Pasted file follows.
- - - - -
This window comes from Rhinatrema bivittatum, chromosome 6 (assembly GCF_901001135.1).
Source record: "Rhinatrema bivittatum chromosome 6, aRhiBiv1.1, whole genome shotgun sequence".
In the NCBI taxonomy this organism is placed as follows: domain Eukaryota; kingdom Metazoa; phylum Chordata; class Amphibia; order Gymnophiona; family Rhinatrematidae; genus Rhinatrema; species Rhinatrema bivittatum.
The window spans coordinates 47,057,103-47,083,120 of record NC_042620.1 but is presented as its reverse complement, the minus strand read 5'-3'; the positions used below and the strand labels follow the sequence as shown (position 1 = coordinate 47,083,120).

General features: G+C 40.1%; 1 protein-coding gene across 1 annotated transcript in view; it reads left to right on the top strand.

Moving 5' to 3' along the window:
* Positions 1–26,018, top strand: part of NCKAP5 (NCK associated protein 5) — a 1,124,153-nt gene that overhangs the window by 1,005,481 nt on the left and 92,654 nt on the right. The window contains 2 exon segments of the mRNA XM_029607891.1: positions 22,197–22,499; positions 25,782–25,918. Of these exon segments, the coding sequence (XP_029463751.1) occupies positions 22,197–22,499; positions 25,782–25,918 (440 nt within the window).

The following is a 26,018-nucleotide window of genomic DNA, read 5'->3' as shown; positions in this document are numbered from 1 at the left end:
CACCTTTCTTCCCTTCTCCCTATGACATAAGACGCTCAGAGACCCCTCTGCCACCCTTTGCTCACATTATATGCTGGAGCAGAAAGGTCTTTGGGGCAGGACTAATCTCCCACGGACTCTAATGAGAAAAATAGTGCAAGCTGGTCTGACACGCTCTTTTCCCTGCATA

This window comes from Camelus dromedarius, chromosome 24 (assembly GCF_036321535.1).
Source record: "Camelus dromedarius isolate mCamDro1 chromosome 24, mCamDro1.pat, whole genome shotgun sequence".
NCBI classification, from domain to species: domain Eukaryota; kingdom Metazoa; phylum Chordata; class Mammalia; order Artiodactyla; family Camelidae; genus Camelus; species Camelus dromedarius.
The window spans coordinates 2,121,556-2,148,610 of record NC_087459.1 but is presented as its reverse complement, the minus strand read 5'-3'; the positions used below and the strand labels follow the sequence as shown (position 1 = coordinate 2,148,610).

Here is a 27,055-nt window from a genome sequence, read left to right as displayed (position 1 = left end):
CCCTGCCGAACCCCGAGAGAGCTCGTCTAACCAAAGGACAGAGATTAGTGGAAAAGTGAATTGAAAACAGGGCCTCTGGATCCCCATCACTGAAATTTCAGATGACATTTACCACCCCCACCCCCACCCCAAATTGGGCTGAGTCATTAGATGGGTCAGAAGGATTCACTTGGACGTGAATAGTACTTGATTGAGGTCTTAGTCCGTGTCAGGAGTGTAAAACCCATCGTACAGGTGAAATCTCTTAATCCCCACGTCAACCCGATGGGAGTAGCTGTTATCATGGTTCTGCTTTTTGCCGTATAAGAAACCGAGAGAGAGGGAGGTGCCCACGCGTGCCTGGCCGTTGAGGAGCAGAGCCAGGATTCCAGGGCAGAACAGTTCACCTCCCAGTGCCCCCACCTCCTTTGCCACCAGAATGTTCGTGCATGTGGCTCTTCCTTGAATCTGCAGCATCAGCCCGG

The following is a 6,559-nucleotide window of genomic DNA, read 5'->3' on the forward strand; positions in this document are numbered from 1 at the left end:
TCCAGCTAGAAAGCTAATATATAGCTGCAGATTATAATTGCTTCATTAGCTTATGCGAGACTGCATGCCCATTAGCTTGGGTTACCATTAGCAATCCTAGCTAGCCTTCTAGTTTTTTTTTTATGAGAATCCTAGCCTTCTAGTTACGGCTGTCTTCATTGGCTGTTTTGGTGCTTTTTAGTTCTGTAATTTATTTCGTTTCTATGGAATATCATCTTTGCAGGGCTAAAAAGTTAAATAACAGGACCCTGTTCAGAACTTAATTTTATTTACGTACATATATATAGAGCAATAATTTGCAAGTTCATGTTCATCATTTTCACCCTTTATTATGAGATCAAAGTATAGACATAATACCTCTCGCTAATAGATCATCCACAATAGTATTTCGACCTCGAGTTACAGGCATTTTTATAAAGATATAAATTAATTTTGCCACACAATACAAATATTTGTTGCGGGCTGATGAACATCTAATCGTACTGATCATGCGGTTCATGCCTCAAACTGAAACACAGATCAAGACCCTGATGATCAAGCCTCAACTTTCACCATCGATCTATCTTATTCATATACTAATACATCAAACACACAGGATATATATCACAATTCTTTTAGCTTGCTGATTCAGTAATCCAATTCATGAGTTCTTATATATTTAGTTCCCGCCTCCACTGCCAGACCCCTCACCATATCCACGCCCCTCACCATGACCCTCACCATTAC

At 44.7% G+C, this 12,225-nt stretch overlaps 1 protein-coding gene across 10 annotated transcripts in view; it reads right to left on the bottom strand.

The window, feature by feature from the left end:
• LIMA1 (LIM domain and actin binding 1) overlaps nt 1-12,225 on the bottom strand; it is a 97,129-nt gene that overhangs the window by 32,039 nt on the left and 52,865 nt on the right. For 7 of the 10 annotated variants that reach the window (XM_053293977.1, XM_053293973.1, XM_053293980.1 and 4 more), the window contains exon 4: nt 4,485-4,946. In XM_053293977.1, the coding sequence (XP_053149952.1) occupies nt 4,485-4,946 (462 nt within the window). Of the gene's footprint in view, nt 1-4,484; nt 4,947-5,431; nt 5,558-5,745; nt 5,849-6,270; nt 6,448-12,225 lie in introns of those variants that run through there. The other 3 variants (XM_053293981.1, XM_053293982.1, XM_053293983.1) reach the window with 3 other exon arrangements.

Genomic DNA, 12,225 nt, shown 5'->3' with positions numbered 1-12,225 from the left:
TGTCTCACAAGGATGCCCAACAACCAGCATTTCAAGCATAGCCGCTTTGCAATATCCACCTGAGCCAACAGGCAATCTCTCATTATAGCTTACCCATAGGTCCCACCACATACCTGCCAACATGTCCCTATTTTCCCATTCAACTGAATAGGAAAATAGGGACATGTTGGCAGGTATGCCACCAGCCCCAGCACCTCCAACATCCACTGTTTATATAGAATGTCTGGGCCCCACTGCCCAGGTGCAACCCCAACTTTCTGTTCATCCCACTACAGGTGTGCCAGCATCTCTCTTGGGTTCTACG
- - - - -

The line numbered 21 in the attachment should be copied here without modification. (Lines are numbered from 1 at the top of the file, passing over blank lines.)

Genomic DNA, 12,225 nt, shown 5'->3' with positions numbered 1-12,225 from the left: